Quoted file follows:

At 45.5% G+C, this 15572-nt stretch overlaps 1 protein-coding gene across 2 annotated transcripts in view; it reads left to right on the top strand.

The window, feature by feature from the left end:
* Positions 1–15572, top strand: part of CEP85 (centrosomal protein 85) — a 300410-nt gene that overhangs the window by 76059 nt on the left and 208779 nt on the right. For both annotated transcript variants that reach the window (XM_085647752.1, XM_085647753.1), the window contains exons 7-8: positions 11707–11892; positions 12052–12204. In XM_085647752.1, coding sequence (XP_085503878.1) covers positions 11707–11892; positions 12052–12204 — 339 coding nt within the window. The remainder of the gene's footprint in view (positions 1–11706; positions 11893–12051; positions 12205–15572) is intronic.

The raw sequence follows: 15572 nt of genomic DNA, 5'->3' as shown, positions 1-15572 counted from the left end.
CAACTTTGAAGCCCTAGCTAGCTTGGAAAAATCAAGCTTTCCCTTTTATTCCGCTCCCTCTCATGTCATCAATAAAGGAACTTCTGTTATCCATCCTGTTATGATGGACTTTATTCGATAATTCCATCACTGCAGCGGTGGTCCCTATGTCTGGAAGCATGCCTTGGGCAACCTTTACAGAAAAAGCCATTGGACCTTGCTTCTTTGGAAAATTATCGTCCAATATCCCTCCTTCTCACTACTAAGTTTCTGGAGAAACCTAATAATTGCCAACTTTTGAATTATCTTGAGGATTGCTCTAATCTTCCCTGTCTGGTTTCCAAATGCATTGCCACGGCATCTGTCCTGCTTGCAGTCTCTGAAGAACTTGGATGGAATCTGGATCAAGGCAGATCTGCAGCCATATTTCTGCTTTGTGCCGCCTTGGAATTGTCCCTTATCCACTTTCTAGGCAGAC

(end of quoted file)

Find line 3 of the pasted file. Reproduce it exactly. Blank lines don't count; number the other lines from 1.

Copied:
* Positions 1–15572, top strand: part of CEP85 (centrosomal protein 85) — a 300410-nt gene that overhangs the window by 76059 nt on the left and 208779 nt on the right. For both annotated transcript variants that reach the window (XM_085647752.1, XM_085647753.1), the window contains exons 7-8: positions 11707–11892; positions 12052–12204. In XM_085647752.1, coding sequence (XP_085503878.1) covers positions 11707–11892; positions 12052–12204 — 339 coding nt within the window. The remainder of the gene's footprint in view (positions 1–11706; positions 11893–12051; positions 12205–15572) is intronic.